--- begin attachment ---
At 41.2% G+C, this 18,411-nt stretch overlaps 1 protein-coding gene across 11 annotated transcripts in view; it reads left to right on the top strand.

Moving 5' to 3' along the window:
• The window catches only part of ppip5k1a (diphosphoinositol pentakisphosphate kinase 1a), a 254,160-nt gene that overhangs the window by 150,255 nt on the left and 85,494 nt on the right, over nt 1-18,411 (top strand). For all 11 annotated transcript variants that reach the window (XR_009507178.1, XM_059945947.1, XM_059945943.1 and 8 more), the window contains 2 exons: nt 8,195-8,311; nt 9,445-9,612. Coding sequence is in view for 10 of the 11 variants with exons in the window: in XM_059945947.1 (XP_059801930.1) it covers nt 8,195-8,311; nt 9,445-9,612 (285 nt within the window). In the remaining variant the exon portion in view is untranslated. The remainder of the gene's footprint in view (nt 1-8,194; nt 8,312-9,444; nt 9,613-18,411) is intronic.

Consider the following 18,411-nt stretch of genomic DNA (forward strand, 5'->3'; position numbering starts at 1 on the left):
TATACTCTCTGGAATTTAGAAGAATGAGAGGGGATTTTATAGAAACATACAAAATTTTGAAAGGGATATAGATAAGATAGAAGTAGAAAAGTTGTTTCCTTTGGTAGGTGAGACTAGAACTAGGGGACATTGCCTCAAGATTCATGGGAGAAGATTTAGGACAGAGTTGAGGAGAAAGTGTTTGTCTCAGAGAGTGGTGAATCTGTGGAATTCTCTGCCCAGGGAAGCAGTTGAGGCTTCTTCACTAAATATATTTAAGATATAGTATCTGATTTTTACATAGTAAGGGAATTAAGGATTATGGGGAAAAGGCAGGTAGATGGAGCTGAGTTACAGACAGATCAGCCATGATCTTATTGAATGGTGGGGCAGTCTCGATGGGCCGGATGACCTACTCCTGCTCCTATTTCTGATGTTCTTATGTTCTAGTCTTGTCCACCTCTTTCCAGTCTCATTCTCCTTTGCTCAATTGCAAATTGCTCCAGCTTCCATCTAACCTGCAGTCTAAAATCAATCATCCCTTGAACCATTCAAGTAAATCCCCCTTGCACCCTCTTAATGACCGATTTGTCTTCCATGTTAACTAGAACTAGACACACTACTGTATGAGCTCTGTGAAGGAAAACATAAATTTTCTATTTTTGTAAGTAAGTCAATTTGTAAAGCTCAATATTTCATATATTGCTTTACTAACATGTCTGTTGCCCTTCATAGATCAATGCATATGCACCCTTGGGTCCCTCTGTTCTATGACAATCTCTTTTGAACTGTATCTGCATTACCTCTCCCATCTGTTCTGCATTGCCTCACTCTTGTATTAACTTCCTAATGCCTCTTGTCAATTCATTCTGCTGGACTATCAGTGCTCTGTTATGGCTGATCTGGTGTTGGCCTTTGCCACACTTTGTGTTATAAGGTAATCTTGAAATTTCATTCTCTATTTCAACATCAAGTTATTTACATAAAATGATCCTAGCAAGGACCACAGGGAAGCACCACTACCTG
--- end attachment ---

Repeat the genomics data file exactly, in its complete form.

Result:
At 41.2% G+C, this 18,411-nt stretch overlaps 1 protein-coding gene across 11 annotated transcripts in view; it reads left to right on the top strand.

Moving 5' to 3' along the window:
• The window catches only part of ppip5k1a (diphosphoinositol pentakisphosphate kinase 1a), a 254,160-nt gene that overhangs the window by 150,255 nt on the left and 85,494 nt on the right, over nt 1-18,411 (top strand). For all 11 annotated transcript variants that reach the window (XR_009507178.1, XM_059945947.1, XM_059945943.1 and 8 more), the window contains 2 exons: nt 8,195-8,311; nt 9,445-9,612. Coding sequence is in view for 10 of the 11 variants with exons in the window: in XM_059945947.1 (XP_059801930.1) it covers nt 8,195-8,311; nt 9,445-9,612 (285 nt within the window). In the remaining variant the exon portion in view is untranslated. The remainder of the gene's footprint in view (nt 1-8,194; nt 8,312-9,444; nt 9,613-18,411) is intronic.

Consider the following 18,411-nt stretch of genomic DNA (forward strand, 5'->3'; position numbering starts at 1 on the left):
TATACTCTCTGGAATTTAGAAGAATGAGAGGGGATTTTATAGAAACATACAAAATTTTGAAAGGGATATAGATAAGATAGAAGTAGAAAAGTTGTTTCCTTTGGTAGGTGAGACTAGAACTAGGGGACATTGCCTCAAGATTCATGGGAGAAGATTTAGGACAGAGTTGAGGAGAAAGTGTTTGTCTCAGAGAGTGGTGAATCTGTGGAATTCTCTGCCCAGGGAAGCAGTTGAGGCTTCTTCACTAAATATATTTAAGATATAGTATCTGATTTTTACATAGTAAGGGAATTAAGGATTATGGGGAAAAGGCAGGTAGATGGAGCTGAGTTACAGACAGATCAGCCATGATCTTATTGAATGGTGGGGCAGTCTCGATGGGCCGGATGACCTACTCCTGCTCCTATTTCTGATGTTCTTATGTTCTAGTCTTGTCCACCTCTTTCCAGTCTCATTCTCCTTTGCTCAATTGCAAATTGCTCCAGCTTCCATCTAACCTGCAGTCTAAAATCAATCATCCCTTGAACCATTCAAGTAAATCCCCCTTGCACCCTCTTAATGACCGATTTGTCTTCCATGTTAACTAGAACTAGACACACTACTGTATGAGCTCTGTGAAGGAAAACATAAATTTTCTATTTTTGTAAGTAAGTCAATTTGTAAAGCTCAATATTTCATATATTGCTTTACTAACATGTCTGTTGCCCTTCATAGATCAATGCATATGCACCCTTGGGTCCCTCTGTTCTATGACAATCTCTTTTGAACTGTATCTGCATTACCTCTCCCATCTGTTCTGCATTGCCTCACTCTTGTATTAACTTCCTAATGCCTCTTGTCAATTCATTCTGCTGGACTATCAGTGCTCTGTTATGGCTGATCTGGTGTTGGCCTTTGCCACACTTTGTGTTATAAGGTAATCTTGAAATTTCATTCTCTATTTCAACATCAAGTTATTTACATAAAATGATCCTAGCAAGGACCACAGGGAAGCACCACTACCTG